Prime Minister Modi won’t be too different from Candidate Modi.
India may be poised to have a strong, muscular rightwing leader in the tradition of Russia’s Vladimir Putin—a man who stoked has sectarian and ethnic differences and yet emerged stronger than the forces he beat down. There is an established category of world leaders who represent chest-thumping nationalism that is underpinned by sectarianism. Such leaders have, at different times in history, also been seen by a wide section of society as economic reformers and agents of change.
The frontrunner for prime minister in India’s general elections, Narendra Modi, looks set to join the galaxy of such world leaders. He may not take off his shirt and bare his muscles like Putin, but he is very much in the mould of a dictatorial leader and he does pose in quite his own fashion. The size of his chest, too, has been mentioned by warm-up speakers at his campaign appearances.
Modi may also be compared to U.S. president Ronald Reagan, the outsider who broke into the political elite and then went on to pursue a strong rightwing economic agenda. As the three-term chief minister of the western state of Gujarat, Modi is also known for his economic philosophy that is described as “Modi-nomics.” He is basically seen to be against the sort of paternal socialism that the Indian state has practiced. His run for higher office is strongly endorsed by the business community, especially India’s most powerful industrialists. Rightwing economists have also hailed him as a visionary.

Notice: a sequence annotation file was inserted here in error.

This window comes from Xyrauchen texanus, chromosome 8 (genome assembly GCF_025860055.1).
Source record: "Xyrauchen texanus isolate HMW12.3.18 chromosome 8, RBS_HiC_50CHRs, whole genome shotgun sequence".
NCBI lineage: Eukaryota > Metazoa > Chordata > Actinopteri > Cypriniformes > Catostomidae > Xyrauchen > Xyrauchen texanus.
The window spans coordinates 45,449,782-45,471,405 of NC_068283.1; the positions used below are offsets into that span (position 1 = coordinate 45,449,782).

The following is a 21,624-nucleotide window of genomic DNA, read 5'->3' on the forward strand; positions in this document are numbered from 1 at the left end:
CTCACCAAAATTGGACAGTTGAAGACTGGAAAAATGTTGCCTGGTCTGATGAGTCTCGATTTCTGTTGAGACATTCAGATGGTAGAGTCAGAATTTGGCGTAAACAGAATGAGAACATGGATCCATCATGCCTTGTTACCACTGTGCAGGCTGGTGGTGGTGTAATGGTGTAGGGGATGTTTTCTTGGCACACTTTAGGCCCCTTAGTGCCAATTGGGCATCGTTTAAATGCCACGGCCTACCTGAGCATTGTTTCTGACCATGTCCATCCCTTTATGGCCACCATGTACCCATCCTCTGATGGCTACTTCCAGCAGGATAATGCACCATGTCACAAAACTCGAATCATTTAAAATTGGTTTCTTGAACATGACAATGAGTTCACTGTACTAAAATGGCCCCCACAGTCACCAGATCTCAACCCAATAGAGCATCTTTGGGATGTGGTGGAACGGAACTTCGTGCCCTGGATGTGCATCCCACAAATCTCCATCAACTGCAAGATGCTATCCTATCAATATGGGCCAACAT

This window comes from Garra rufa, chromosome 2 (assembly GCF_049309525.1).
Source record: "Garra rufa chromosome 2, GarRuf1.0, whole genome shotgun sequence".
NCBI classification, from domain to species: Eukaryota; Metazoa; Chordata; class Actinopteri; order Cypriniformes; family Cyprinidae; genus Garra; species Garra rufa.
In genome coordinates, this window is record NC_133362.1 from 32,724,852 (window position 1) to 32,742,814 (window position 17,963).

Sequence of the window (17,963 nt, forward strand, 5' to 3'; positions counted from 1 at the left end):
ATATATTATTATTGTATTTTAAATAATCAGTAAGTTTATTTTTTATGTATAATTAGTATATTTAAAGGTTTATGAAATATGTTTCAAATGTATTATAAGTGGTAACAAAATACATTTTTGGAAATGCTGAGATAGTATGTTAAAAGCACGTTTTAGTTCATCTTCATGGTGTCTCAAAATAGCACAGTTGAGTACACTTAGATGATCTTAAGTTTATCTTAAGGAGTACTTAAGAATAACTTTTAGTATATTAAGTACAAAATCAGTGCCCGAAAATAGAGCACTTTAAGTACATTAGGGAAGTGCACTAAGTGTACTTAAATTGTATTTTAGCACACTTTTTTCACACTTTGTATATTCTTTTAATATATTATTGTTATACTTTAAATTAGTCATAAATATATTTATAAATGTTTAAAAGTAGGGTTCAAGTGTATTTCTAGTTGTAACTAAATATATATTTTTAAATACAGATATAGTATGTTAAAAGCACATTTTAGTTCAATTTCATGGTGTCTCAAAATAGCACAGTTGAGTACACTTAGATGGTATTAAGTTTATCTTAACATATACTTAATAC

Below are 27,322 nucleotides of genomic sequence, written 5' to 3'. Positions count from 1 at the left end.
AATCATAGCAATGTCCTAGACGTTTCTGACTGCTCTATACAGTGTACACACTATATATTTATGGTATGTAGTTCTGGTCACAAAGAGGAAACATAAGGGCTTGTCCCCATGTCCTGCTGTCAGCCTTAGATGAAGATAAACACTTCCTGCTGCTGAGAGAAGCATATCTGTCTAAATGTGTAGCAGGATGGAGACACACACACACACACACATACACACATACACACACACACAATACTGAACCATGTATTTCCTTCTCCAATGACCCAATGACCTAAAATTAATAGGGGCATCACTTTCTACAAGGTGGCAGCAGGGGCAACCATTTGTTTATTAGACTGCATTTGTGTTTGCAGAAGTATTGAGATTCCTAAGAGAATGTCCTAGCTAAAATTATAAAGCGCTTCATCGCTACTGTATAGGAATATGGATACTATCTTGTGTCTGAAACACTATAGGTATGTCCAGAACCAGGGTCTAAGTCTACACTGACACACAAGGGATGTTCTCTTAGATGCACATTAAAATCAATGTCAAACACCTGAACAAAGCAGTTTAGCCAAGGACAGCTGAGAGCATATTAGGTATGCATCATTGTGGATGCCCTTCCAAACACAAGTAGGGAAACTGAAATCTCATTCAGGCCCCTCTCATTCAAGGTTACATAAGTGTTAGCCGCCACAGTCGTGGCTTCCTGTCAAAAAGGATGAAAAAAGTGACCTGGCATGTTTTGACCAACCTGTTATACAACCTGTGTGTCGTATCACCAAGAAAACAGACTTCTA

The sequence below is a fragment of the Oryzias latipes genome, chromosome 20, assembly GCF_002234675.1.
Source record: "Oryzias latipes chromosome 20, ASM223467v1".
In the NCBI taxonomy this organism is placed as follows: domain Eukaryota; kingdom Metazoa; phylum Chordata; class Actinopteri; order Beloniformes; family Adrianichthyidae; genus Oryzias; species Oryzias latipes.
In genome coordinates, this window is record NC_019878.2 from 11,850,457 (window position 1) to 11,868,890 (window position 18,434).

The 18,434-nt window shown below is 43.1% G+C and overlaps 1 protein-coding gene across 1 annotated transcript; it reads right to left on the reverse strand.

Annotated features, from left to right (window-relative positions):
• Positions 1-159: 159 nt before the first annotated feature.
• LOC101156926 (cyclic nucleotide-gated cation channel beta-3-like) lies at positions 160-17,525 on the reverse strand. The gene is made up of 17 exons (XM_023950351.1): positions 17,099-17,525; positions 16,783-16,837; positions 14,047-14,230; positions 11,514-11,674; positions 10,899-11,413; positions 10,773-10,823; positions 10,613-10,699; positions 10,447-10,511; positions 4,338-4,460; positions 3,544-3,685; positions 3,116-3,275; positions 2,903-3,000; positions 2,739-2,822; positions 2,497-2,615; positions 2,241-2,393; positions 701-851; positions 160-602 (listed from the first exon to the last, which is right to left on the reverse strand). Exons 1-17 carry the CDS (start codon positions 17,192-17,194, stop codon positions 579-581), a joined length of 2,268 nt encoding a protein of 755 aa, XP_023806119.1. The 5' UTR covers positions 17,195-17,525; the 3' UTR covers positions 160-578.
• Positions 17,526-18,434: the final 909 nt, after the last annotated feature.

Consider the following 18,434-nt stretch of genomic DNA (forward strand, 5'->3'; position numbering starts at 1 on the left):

Sources close to Modi say that if he succeeds in becoming India’s prime minister he will pursue a powerful and ruthless economic agenda. He would clear several longstanding projects, both Indian and foreign. Many investments were held up during the two terms of the United Progressive Alliance led by the Congress party as serious differences surfaced within the cabinet over land acquisition and environment clearance. Modi’s promoters say that none of that will apparently happen under him. He will provide single-window clearance for projects, as he did in Gujarat, one of the most industrialized and urbanized states of India. Many commentators, of course, argue that the much talked about “Gujarat model” cannot be replicated across India.
But in the run-up to Verdict Day, there’s more emotion than reason in the political theater. It’s also become clear that Modi has not just run a presidential-style campaign, but that were he to get the numbers he would also function like a president instead of a prime minister who is accountable to cabinet and Parliament. That is why many members of his own party actually hope for a narrow win as opposed to an electoral result that would allow Modi to run away with the show. What is also clear is that India has never seen anything like Modi before.
There are many who fear him. The best of India is represented by its pluralism, diversity of faith, and culture. But increasingly such words are beginning to sound like a cliché repeated by liberals who are anxious about the future. For halfway through a giant and impressive electoral process—which began on April 7 and will end on May 16 with the declaration of results—it is also becoming clear that there are many young Indians who admire Modi and see him as a potential savior who could change the destiny of the nation.